Radical Romance: Two Poems/ Barrett Warner

 

Sleeping with Maduro

 

He’s reading his cupped phone. I’m reading a novel.

Like most novels, this one’s about the holocaust.

 

Dozens of times I’ve offered to read aloud from it.

I want to tell him how weather rains down on lovers.

 

Yes, he says (in a way that’s asking and telling at once).

I reach for his shoulder but he shakes me off.

 

He says if he wanted me to touch his shoulder

he would have put his shoulder on my hand.

 

Neither does he want to listen to stars singing

where the cat gut string guitars meets the sea.

 

I am so sorry that the holocaust lights my board

but dead composers are much better ghosts in your ear.

 

Maduro is lying on his back, sand piling up

in the creases where salt drips from the prolapse.

 

I have secrets and magic and tactful ways to arouse:

I lean. I press. I bump. I urge. I sweat. I witch. I boil.

 

I read a passage to him where an SS officer smiles

at the natural order of what can’t ever be natural.

 

In Caracas, the electricity turns on for seven minutes.

Sometimes, we forget and the house lights blind us in bed,

 

and I realize, instead of swallowing Maduro’s cock,

I’m only tasting a scorpion who crept into my mouth

 

from the calle.

 

 

 

 

 

Drinking Alone with Ernesto Cardenal

 

 

Chafing blues and some yellow in the garden,

sharing a bird bath of dark Spanish cave wine

with bachelor cicadas, a few sails of wind

doing all the work of my lungs. I taste it,

wipe my sable-whiskered face in grape,

lick my knuckles, then raising a fist to the square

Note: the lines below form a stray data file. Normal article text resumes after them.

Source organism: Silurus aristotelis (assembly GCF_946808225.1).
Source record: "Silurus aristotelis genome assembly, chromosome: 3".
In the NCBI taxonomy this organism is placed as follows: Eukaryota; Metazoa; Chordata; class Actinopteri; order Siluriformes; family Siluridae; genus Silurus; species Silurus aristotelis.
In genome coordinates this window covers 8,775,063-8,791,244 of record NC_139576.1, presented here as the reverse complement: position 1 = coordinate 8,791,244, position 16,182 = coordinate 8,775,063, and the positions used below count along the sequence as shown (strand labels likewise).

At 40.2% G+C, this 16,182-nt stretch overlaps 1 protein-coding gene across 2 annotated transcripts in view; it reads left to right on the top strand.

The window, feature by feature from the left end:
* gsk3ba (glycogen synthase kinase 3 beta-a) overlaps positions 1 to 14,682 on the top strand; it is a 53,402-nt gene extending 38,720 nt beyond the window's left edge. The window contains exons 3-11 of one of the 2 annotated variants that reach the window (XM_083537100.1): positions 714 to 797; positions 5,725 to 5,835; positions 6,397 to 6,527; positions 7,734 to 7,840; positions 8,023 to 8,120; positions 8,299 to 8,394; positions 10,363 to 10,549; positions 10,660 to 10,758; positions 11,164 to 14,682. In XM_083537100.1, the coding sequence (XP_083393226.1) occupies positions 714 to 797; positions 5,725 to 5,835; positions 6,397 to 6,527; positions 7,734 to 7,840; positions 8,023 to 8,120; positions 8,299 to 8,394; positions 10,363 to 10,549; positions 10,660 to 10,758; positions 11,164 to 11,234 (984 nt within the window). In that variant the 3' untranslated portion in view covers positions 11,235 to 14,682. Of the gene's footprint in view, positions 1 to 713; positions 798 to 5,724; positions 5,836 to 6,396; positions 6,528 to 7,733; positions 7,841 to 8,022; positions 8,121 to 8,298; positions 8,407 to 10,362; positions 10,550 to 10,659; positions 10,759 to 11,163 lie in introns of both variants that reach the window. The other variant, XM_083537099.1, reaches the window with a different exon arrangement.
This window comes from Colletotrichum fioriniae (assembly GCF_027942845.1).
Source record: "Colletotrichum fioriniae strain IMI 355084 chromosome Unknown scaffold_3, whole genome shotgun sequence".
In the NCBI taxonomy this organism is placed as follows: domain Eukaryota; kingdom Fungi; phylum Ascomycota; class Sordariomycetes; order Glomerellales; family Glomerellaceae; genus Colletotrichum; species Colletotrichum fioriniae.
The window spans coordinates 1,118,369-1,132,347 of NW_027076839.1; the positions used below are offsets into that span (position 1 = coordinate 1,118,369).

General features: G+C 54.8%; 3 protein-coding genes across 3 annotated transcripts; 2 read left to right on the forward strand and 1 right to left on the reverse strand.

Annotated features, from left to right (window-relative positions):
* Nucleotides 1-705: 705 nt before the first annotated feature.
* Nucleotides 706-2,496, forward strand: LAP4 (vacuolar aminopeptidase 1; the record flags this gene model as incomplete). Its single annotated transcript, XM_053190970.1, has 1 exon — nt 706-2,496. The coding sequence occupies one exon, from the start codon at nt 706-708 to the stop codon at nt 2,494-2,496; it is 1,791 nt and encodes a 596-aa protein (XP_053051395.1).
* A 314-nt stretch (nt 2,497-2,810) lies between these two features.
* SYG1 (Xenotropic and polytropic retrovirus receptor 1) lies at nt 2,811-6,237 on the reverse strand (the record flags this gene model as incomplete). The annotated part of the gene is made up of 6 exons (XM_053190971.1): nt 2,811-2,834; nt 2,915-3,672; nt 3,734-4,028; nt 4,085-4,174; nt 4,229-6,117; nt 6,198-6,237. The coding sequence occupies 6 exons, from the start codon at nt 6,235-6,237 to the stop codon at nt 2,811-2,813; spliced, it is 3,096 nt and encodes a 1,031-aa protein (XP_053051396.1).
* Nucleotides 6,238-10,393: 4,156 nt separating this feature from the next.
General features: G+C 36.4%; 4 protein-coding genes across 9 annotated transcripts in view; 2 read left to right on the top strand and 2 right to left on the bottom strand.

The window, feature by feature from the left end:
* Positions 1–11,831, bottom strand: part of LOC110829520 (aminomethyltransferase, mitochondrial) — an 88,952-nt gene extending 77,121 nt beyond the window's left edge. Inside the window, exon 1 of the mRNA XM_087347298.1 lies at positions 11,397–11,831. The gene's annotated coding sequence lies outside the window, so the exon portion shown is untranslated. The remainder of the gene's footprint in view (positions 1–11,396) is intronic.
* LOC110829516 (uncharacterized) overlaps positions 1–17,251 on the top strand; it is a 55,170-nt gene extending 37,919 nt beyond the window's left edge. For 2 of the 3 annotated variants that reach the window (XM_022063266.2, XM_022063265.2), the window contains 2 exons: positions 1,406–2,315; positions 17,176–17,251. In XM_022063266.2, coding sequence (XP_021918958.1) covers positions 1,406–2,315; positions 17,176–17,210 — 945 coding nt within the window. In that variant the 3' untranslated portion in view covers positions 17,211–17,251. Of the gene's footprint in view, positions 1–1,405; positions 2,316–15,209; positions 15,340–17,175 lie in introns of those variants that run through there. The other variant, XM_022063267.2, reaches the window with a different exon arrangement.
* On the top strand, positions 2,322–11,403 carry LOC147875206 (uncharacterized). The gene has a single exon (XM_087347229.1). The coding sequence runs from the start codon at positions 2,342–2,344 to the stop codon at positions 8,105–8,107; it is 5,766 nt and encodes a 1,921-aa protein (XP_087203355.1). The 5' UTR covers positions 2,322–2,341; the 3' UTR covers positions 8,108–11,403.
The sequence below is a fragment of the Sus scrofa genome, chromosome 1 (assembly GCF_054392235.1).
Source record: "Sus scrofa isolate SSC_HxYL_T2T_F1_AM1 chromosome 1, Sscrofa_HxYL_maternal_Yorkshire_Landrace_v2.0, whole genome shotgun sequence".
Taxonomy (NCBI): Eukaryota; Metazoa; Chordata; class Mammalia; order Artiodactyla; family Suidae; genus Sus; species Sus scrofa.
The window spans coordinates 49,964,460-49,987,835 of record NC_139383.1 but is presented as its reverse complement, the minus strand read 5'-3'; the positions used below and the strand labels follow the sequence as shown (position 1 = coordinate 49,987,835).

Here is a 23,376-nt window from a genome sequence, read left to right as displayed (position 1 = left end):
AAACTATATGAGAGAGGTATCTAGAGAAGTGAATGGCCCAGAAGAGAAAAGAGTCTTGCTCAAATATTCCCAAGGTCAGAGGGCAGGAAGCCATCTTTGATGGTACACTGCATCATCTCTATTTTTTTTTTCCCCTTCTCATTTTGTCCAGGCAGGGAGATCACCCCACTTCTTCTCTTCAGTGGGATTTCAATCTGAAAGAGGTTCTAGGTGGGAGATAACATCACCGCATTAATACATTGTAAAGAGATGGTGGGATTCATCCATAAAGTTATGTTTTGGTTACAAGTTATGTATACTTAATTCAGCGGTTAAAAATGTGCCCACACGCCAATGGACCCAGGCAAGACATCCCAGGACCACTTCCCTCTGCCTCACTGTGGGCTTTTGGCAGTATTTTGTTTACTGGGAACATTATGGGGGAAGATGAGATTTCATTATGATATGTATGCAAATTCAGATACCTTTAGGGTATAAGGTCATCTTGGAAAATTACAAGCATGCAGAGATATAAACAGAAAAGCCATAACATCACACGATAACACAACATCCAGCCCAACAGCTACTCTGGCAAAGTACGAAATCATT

of light in an upstairs window, I ask the poet

making brilliant love up there to drink with me,

then I sigh inside because he can’t drink—

only wets his lips without swallowing—

and even though I can’t make a tide

or spend a few hours flying over Europe

in search of the perfect espresso, I comfort

myself with his shadow-less smile worth every

howl, choking on my own small-boned alphabet,

and reflect on levitation dance because no loneliness

is impossible. Turning, I find a long line of friendly

crows waiting for their chance to bathe in dark.

 

 

bougainpictureBarrett Warner is the author of Why Is It So Hard to Kill You? (Somondoco, 2016) and My Friend Ken Harvey (Publishing Genius, 2014). Follow him on Twitter @_BarrettWarner.
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RADICAL ROMANCE SUBMISSIONS

Send one poem or short prose piece, to rabble.editor@yahoo.com, with the heading RADICAL ROMANCE: [your title]. We can’t wait to read your submissions! 

Header Image: Creative Commons, photo by Cancillería del Ecuador, photo by Jorge Mejía Peralta, modified.

 

 

 

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